January is all about abstinence. Whether you're cutting down on drinking, meals out or nights in front of the TV, it's a time to readjust after weeks of excess. So when I told friends I'd committed to spending the last week of the month gorging on restaurant food, they were a bit confused.
We're so familiar with the wellness tech for the well - trackers and monitors for every measurable body signal. It's time for the similar tidal wave for the chronically ill. It's looking very hopeful. There are four things I'm most excited about making a big difference to everyday life:
Technology can get a bad rap. Some people claim it ruins our posture as we hunch over our computer screen; it disrupts our sleep if we look at the blue hues of laptops for too long and apparently robots are going to take over the world.
This model is designed to enable PAs to assess themselves against an accepted structure and importantly, on the back of this, to establish the technology infrastructure requirement and via phased investments help them deploy it quickly and cost-effectively to achieve a full IoT capability on a shared platform.
Technology can help along each of these dimensions. Thanks to mobile connectivity, reach is rapidly becoming a non-issue. But the real difficulty - and an area with significant potential for innovation and creative approaches - is in offering suitable products and services. Some of this is already happening.
Behind each of these scandals is a dangerous lack of knowledge about the factories producing these consumer goods, and more importantly little communication with the factory workers on a micro level.
A few weeks ago, a young woman appeared on the BBC's Big Questions - but this woman wasn't there to discuss religion or moral issues but the positive effect that her Change.org petition had on her life and millions of other women. Her name is Laura Coryton and she led the campaign to end the tampon tax - anyone who watched George Osborne's budget last year will have seen her success.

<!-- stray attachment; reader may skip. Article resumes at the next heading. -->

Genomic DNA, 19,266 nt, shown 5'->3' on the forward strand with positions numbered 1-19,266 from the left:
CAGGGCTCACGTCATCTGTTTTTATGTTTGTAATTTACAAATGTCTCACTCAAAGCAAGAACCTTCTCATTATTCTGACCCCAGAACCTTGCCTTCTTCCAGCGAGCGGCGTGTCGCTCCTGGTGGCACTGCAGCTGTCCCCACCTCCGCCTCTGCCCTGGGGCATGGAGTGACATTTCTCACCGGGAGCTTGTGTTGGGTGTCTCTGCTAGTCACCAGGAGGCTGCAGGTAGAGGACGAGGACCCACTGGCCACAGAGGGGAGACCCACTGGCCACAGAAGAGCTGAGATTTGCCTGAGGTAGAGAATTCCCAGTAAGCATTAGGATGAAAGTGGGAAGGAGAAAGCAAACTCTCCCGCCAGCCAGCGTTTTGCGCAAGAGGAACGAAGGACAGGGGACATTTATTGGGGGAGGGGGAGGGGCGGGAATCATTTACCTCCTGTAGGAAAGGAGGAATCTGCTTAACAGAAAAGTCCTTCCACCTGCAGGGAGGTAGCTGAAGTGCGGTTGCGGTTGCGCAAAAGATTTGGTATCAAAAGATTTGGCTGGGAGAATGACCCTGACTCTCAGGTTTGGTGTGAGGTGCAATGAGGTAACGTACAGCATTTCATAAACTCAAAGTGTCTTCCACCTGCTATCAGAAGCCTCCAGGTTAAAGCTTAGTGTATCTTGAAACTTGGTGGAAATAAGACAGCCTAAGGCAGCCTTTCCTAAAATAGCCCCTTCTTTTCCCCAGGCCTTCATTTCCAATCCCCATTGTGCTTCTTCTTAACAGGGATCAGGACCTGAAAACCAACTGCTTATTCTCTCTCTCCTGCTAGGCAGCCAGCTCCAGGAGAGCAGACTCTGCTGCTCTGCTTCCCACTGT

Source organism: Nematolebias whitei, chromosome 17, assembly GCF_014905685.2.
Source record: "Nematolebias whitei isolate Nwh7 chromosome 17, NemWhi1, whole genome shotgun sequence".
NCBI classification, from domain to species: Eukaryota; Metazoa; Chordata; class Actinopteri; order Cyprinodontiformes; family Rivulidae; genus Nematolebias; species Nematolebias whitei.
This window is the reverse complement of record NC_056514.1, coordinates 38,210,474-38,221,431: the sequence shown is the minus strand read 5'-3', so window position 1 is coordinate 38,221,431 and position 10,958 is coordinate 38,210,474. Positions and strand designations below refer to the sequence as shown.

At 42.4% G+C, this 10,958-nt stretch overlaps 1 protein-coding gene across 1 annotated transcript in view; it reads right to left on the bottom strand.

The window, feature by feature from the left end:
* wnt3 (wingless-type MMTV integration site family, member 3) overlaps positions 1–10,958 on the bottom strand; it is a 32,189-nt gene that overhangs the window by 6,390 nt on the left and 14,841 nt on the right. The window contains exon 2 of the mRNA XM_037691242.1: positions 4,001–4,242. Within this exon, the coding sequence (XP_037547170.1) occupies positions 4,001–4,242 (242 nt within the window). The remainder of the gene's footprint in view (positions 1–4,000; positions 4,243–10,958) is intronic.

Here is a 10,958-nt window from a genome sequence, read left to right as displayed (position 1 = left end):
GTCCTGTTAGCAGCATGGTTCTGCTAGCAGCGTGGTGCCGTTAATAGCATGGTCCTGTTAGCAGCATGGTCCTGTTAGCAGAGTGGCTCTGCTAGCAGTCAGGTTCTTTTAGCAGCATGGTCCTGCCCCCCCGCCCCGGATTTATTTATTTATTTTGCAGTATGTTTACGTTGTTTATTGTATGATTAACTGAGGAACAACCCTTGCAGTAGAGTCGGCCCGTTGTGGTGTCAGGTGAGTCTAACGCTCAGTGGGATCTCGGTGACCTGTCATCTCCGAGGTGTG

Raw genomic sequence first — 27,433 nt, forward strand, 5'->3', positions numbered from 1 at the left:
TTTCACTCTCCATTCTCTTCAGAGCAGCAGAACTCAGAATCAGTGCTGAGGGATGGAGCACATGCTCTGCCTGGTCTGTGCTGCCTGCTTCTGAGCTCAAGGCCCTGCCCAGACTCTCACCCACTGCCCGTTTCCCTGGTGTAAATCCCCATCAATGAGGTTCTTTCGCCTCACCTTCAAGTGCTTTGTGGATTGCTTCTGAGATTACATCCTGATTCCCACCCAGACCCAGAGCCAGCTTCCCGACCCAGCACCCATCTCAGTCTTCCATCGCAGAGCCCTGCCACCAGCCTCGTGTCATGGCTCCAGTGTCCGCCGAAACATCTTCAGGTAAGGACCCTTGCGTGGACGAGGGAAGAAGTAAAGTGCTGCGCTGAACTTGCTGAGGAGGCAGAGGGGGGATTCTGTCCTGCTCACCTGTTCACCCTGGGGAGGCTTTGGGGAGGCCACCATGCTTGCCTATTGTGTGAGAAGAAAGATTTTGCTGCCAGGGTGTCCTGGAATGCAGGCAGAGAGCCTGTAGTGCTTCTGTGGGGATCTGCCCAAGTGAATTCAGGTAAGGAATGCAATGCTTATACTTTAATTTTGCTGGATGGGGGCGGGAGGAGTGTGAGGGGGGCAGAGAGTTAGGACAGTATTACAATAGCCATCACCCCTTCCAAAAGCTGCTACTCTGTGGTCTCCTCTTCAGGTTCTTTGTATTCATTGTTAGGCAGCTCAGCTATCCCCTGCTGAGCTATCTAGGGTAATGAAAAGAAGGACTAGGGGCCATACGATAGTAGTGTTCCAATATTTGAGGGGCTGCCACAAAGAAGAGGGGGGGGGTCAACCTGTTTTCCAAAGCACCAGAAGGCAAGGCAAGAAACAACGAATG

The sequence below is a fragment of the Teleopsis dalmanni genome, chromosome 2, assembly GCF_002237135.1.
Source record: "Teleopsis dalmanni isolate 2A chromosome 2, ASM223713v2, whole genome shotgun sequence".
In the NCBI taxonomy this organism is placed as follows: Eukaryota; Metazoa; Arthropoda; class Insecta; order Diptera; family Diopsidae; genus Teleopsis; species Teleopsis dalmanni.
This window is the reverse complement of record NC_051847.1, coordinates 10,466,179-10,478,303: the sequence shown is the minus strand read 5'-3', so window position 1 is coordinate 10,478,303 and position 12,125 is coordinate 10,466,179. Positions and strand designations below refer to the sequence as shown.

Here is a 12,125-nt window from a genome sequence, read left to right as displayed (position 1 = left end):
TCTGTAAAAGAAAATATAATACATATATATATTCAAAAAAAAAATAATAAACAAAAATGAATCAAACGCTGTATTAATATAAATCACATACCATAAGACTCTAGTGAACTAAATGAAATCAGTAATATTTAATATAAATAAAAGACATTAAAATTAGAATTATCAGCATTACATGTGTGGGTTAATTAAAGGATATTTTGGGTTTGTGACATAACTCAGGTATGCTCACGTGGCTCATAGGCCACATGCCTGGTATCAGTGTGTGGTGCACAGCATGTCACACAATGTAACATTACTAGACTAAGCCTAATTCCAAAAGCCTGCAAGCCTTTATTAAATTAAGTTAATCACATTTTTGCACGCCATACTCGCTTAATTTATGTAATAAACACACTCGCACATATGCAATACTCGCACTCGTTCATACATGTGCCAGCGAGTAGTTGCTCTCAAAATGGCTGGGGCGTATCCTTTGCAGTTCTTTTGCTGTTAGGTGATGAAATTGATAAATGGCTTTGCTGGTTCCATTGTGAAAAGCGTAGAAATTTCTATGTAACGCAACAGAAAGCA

The opportunity for AI in Healthcare isn't just about making doctors and healthcare providers more efficient in their work; it's about making the lives of the patients better and saving lives is the ultimate business model you can have.
Oluwasoga, along with co-founders Genevieve Barnard, Joe McCord, and Opeyemi Ologun, launched MDaaS (Medical Devices as a Service) in early 2015. MDaaS provides a unique combination of high-quality refurbished medical equipment, diverse acquisition options, and maintenance and repair services to hospitals in Nigeria.
In fact, some of the themes to be explored this year will include the increasing use of gamification as a means to teach, as well as the incorporation of virtual reality into the classroom to further learning aims.
The real value of digital health goes beyond technology and embraces the user engagement processes, without which even the most brilliant solution would not deliver its promises. It's important to develop workflows that ensure a seamless integration of such solutions into patients and practitioners' daily routines, while fitting in the healthcare ecosystem as a whole.
As our interest grows with bionic technology, leading experts within the field predict a more diverse and intrusive prosthetic offering in the future. Not content with a versatile and functional limb, users will begin to expect and demand more; including sense of touch and predictive movement.
At first glance, Florence appears to be like any other young, carefree toddler. Full of glee, light and mischief. But the toy-like device that she is seated in is not, in fact, a toy. It is a Wizzybug powered wheelchair. Florence was born with a disability which means she cannot walk.
Our challenge was how to visualise a system where access is not readily granted to press or filmmakers, and how to bring the words of our contributors to life when most did not want to be filmed or identified. In many ways VR with its qualities of immersion, presence, and interactivity felt like the perfect medium for this subject matter.
Today we have taken a big step towards solving this dilemma. The final full results of a ground breaking research study - PROMIS - have been published in the Lancet. The findings show that giving a man a multi-parametric MRI (mpMRI) scan before a biopsy can radically improve the accuracy of the diagnostic process for prostate cancer.
Renewable energy is reaching a similar moment - its 'iPhone moment'. Technology advances and accumulated expertise in construction and deployment of wind and solar energy have come together in a way that has created a true tipping point in the energy industry.